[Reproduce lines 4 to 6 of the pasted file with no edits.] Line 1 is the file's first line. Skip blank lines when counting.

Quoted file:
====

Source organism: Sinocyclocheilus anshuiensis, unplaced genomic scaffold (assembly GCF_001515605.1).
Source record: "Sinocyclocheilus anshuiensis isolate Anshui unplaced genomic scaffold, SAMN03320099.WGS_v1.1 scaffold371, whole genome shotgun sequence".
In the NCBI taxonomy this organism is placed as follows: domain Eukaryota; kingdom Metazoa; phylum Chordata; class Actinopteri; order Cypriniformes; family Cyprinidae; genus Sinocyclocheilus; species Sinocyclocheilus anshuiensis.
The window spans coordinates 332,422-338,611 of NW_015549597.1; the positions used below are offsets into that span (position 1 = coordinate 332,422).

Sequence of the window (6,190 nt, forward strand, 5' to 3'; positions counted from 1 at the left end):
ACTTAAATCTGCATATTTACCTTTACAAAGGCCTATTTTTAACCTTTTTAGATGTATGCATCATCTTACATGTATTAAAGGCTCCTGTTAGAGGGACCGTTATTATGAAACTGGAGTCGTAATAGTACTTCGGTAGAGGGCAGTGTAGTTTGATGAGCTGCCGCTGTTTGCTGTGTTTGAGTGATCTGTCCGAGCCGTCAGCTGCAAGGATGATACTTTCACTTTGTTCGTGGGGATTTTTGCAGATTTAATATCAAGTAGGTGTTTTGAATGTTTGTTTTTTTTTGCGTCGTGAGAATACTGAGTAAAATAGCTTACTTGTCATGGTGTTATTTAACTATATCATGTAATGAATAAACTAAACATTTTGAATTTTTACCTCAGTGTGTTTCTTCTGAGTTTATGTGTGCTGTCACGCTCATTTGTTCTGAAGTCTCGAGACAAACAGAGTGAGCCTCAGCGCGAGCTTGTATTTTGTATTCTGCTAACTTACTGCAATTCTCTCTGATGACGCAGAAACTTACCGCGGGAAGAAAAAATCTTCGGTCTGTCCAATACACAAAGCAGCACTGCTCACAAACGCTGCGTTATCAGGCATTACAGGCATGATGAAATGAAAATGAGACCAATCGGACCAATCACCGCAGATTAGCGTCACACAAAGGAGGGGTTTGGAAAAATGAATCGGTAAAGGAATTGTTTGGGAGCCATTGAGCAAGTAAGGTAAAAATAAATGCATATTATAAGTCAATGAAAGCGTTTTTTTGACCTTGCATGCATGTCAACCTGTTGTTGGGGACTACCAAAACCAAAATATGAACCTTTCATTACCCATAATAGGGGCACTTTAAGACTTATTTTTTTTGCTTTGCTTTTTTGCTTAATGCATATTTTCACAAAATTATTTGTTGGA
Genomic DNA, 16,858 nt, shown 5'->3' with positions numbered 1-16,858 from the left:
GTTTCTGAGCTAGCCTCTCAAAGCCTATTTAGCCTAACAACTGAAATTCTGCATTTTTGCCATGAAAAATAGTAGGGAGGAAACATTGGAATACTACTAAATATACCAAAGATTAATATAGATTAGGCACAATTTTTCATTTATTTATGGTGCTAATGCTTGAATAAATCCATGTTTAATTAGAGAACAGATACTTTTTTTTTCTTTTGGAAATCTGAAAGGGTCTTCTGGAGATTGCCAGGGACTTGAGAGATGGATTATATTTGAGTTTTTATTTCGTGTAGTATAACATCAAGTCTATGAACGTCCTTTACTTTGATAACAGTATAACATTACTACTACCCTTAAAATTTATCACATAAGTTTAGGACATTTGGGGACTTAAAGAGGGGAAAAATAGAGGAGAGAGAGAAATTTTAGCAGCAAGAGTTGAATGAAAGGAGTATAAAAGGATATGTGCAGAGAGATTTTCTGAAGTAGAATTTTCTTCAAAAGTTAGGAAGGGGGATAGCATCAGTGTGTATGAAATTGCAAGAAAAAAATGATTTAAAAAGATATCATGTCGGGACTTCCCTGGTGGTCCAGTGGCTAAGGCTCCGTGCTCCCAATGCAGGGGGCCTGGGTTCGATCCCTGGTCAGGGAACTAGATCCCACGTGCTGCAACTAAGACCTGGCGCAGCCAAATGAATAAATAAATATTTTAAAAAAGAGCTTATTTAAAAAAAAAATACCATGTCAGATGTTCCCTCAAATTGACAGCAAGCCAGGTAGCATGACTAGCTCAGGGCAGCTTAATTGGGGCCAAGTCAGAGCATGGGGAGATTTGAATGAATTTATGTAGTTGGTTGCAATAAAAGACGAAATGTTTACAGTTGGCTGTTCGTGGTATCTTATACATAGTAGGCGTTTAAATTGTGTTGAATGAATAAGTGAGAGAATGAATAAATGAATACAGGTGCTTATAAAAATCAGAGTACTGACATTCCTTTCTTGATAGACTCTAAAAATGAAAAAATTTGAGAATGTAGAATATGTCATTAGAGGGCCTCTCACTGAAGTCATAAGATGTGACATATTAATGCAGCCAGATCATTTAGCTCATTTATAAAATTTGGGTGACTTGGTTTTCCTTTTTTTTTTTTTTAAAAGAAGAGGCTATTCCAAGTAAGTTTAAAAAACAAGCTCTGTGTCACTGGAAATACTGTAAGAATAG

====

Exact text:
The window spans coordinates 332,422-338,611 of NW_015549597.1; the positions used below are offsets into that span (position 1 = coordinate 332,422).

Sequence of the window (6,190 nt, forward strand, 5' to 3'; positions counted from 1 at the left end):
ACTTAAATCTGCATATTTACCTTTACAAAGGCCTATTTTTAACCTTTTTAGATGTATGCATCATCTTACATGTATTAAAGGCTCCTGTTAGAGGGACCGTTATTATGAAACTGGAGTCGTAATAGTACTTCGGTAGAGGGCAGTGTAGTTTGATGAGCTGCCGCTGTTTGCTGTGTTTGAGTGATCTGTCCGAGCCGTCAGCTGCAAGGATGATACTTTCACTTTGTTCGTGGGGATTTTTGCAGATTTAATATCAAGTAGGTGTTTTGAATGTTTGTTTTTTTTTGCGTCGTGAGAATACTGAGTAAAATAGCTTACTTGTCATGGTGTTATTTAACTATATCATGTAATGAATAAACTAAACATTTTGAATTTTTACCTCAGTGTGTTTCTTCTGAGTTTATGTGTGCTGTCACGCTCATTTGTTCTGAAGTCTCGAGACAAACAGAGTGAGCCTCAGCGCGAGCTTGTATTTTGTATTCTGCTAACTTACTGCAATTCTCTCTGATGACGCAGAAACTTACCGCGGGAAGAAAAAATCTTCGGTCTGTCCAATACACAAAGCAGCACTGCTCACAAACGCTGCGTTATCAGGCATTACAGGCATGATGAAATGAAAATGAGACCAATCGGACCAATCACCGCAGATTAGCGTCACACAAAGGAGGGGTTTGGAAAAATGAATCGGTAAAGGAATTGTTTGGGAGCCATTGAGCAAGTAAGGTAAAAATAAATGCATATTATAAGTCAATGAAAGCGTTTTTTTGACCTTGCATGCATGTCAACCTGTTGTTGGGGACTACCAAAACCAAAATATGAACCTTTCATTACCCATAATAGGGGCACTTTAAGACTTATTTTTTTTGCTTTGCTTTTTTGCTTAATGCATATTTTCACAAAATTATTTGTTGGA